Pro-life politicians have been introducing bills more frequently that are referred to as "personhood bills."
Joy Hice, a Republican congresswoman from Georgia, recently introduced a personhood bill to the House of Representatives called H.R. 586. Bills like Hice's say that "the life of each human being begins with fertilization" and that a "one-celled embryo" is a "a new unique human being."
For pro-life constituents, this may line up with their belief systems, but could there be unintended consequences? For the doctors who perform in-vitro fertilization (IVF), the future is unclear.
RESOLVE: The National Infertility Association is speaking out against the bill, which would affect more than 7.5 million infertile couples in the U.S., not including LGBT people or others who wish to start their families using IVF.
They write, "If microscopic fertilized eggs/embryos are deemed as human life, anything that puts an embryo at risk could be a violation of law, even if its goal is the undeniable social good of helping someone have a baby."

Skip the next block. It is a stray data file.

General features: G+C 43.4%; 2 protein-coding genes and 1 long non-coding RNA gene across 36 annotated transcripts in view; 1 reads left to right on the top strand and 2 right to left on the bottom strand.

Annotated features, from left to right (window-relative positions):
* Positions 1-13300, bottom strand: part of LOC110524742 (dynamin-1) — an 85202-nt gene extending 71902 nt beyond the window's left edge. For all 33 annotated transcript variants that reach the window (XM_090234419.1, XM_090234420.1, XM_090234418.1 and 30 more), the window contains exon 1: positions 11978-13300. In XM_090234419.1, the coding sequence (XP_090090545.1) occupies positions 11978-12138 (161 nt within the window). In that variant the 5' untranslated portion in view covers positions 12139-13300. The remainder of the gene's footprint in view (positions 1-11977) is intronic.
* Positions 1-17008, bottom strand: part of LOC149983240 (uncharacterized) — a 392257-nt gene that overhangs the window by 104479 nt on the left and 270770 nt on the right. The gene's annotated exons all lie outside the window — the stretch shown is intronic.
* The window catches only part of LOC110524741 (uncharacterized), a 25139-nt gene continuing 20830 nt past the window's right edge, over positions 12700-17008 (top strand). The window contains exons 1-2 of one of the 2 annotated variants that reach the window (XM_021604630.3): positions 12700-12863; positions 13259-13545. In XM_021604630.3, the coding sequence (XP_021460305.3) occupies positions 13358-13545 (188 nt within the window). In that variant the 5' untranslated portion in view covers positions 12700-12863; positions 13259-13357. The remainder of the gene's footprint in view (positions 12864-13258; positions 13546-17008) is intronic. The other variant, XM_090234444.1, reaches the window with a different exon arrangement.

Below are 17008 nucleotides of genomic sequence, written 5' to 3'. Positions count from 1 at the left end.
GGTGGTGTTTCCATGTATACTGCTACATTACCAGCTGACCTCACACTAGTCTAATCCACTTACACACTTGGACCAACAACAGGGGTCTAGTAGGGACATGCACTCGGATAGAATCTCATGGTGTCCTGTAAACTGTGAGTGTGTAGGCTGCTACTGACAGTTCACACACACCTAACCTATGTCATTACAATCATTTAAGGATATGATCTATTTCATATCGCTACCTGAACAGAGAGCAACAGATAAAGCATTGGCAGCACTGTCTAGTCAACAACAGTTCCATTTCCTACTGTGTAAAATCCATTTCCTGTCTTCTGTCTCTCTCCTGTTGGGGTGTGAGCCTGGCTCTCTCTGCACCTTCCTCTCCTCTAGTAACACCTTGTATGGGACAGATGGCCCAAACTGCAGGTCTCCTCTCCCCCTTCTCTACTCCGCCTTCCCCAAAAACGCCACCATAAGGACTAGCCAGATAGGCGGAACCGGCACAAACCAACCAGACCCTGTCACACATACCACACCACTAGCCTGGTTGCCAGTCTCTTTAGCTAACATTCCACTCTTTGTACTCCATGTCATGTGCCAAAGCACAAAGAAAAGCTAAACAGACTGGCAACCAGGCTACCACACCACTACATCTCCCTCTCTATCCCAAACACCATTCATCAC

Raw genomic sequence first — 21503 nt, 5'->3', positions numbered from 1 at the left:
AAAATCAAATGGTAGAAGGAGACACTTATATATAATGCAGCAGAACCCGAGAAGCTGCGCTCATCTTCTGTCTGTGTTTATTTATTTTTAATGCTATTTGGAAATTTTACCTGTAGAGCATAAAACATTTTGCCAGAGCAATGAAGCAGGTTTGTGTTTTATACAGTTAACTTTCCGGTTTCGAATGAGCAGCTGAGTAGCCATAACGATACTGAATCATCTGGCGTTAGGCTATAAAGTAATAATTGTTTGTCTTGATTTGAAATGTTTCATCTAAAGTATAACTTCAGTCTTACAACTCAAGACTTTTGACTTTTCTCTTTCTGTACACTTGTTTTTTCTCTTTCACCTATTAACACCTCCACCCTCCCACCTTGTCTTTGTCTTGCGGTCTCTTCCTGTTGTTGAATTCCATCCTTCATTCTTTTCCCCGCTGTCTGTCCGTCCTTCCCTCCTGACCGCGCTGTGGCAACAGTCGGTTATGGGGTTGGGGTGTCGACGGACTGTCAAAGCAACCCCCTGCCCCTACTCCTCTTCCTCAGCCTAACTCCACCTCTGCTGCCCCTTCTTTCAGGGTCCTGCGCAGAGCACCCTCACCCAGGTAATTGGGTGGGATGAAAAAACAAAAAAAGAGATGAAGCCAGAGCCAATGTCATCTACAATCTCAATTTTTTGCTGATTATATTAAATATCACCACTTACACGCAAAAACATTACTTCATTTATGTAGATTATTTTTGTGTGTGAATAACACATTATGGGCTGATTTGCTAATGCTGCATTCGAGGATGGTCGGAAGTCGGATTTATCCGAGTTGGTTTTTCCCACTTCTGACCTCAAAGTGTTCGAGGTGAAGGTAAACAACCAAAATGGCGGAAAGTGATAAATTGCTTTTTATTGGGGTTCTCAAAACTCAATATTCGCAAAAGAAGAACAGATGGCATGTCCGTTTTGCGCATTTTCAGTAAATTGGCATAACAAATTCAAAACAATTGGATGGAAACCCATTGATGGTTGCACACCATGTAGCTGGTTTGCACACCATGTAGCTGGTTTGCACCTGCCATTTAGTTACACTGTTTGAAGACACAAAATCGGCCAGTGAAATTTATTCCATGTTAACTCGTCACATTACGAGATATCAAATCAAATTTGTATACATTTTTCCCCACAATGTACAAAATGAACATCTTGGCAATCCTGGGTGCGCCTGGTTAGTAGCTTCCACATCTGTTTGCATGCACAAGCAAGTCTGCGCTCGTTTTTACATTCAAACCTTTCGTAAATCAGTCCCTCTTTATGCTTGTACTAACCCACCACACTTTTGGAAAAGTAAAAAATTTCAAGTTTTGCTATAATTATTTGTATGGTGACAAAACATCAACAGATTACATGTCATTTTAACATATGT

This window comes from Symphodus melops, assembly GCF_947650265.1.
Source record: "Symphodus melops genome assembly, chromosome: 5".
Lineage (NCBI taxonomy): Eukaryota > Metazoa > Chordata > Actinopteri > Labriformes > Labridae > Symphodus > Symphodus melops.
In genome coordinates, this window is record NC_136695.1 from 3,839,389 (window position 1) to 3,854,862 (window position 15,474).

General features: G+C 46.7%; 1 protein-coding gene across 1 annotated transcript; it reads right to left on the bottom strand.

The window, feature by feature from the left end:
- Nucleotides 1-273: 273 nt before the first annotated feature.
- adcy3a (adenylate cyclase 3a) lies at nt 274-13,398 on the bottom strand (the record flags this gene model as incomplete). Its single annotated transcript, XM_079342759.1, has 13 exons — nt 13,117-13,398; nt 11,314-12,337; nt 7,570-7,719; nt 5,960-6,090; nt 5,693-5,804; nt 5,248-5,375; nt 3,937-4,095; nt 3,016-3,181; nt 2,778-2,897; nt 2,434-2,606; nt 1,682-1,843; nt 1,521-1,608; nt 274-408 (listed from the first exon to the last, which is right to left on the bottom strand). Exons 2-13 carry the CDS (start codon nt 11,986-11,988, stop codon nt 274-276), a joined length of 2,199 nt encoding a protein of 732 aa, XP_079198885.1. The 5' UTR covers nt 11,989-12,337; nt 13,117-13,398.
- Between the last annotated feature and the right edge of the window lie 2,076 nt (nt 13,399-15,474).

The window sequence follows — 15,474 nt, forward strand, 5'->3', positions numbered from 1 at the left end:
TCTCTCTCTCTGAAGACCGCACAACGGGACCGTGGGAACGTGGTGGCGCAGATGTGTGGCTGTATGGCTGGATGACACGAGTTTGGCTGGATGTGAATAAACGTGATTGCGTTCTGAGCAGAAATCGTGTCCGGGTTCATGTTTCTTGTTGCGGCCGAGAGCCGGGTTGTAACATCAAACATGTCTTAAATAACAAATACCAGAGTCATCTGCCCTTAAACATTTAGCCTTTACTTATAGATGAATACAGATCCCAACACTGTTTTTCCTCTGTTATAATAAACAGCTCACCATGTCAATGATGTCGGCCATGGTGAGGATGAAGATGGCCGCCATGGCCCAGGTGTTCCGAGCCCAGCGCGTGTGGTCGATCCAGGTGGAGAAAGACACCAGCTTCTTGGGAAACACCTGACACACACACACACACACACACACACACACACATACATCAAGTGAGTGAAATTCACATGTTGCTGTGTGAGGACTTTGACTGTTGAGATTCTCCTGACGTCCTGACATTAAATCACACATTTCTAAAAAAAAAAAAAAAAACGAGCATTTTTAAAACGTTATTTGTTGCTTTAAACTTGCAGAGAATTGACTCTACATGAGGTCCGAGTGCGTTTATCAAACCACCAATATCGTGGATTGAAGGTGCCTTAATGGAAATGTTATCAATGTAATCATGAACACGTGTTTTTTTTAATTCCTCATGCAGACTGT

The IVF process involves gathering eggs from a woman's body, fertilizing them in vitro (or outside the body), then re-implanting fertilized embryos.
Embryologists don't use every embryo that's been created. Some aren't able to be transferred. It's safest to transfer two or fewer embryos at a time.
If H.R. 586 became law, a woman would be forced to transfer all embryos created during IVF, including unviable ones. This goes against medical recommendations and could put the woman at risk.
The current political climate makes it more likely than ever that such a bill will pass, and it may also affect women who have miscarriages.